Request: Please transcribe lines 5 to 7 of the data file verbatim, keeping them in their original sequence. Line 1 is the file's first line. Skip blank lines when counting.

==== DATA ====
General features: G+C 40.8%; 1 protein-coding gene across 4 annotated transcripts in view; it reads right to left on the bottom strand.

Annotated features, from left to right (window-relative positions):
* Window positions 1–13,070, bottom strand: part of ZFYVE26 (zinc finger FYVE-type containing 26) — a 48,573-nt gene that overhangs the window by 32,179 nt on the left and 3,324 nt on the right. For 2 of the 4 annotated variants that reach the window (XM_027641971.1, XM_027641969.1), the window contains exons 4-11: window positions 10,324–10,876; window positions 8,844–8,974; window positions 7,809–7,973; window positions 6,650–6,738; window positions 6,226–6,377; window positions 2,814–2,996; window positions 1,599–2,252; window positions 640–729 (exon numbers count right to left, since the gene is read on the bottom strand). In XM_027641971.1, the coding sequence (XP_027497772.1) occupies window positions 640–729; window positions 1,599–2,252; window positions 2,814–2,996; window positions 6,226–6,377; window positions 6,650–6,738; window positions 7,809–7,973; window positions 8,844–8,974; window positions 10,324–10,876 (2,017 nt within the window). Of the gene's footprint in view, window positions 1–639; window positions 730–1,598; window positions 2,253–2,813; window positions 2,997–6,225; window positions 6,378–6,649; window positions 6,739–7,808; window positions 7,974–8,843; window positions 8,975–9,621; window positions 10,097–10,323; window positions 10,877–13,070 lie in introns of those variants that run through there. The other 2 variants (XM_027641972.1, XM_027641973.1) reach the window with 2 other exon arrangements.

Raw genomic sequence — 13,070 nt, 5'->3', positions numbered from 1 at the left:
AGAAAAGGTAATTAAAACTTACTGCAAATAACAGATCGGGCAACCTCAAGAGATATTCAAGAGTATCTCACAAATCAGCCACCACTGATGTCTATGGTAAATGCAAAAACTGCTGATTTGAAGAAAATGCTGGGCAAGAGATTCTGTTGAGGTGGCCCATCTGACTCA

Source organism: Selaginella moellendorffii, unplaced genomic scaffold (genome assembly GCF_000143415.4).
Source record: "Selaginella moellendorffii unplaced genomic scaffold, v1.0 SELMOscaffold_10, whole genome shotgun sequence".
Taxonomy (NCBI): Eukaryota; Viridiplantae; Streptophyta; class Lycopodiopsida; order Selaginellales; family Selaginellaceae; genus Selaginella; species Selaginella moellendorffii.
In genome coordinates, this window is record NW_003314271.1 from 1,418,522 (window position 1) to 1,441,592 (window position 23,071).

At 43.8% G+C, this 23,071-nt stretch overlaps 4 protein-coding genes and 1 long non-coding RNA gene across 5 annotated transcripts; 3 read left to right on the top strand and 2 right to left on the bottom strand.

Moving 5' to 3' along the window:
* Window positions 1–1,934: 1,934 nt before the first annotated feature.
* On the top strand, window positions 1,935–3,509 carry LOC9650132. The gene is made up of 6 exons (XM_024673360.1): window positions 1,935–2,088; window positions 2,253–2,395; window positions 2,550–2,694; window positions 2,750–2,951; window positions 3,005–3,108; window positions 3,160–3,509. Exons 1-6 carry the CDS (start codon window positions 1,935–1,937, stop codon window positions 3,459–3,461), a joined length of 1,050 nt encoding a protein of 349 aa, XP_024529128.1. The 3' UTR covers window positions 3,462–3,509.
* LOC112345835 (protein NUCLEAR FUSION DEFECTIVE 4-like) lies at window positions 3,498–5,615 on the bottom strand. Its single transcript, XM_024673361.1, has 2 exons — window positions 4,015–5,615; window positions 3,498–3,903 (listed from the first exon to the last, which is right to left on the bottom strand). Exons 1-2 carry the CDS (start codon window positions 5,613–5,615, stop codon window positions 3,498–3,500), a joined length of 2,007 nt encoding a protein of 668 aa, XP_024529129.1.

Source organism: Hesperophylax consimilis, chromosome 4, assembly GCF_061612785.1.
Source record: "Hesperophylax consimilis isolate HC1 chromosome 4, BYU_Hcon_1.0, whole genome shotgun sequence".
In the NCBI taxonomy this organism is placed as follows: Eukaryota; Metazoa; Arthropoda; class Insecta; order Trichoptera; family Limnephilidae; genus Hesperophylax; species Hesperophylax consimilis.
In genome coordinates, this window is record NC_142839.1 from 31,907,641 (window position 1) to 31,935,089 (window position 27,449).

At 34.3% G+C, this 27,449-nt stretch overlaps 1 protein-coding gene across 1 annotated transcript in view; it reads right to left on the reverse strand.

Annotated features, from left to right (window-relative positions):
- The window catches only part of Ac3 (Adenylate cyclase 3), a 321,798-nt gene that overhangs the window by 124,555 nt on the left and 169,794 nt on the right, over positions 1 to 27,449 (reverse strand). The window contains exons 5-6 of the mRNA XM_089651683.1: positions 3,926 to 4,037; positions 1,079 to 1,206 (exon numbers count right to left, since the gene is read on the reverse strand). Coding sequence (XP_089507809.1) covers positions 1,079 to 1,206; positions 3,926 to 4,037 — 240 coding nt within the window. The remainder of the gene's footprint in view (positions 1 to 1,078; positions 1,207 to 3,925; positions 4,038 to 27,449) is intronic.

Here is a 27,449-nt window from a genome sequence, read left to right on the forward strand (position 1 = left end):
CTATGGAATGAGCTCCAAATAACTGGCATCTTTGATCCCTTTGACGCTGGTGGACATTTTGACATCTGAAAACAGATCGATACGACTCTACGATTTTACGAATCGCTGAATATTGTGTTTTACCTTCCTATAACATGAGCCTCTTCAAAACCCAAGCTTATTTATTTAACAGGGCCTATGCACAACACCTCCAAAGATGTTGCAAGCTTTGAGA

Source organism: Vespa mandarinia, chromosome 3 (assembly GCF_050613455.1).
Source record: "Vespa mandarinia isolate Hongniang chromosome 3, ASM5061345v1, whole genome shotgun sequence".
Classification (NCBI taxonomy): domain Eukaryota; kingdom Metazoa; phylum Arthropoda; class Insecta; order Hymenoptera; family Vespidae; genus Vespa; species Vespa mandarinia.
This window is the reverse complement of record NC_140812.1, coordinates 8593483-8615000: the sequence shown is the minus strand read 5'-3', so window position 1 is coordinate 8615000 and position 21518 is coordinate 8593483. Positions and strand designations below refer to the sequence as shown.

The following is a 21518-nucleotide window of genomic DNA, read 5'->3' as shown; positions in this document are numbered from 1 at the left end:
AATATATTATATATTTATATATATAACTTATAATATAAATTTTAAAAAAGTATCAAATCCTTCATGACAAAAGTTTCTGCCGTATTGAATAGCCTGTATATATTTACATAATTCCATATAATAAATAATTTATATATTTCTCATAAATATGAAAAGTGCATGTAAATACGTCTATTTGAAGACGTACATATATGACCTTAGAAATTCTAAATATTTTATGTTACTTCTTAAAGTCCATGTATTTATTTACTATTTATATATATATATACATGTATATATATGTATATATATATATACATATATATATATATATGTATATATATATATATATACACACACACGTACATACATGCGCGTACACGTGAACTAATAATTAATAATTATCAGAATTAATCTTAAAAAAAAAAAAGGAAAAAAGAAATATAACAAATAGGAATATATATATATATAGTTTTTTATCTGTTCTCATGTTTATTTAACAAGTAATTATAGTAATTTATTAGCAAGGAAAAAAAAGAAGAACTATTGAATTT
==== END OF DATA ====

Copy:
AGAAAAGGTAATTAAAACTTACTGCAAATAACAGATCGGGCAACCTCAAGAGATATTCAAGAGTATCTCACAAATCAGCCACCACTGATGTCTATGGTAAATGCAAAAACTGCTGATTTGAAGAAAATGCTGGGCAAGAGATTCTGTTGAGGTGGCCCATCTGACTCA

Source organism: Selaginella moellendorffii, unplaced genomic scaffold (genome assembly GCF_000143415.4).
Source record: "Selaginella moellendorffii unplaced genomic scaffold, v1.0 SELMOscaffold_10, whole genome shotgun sequence".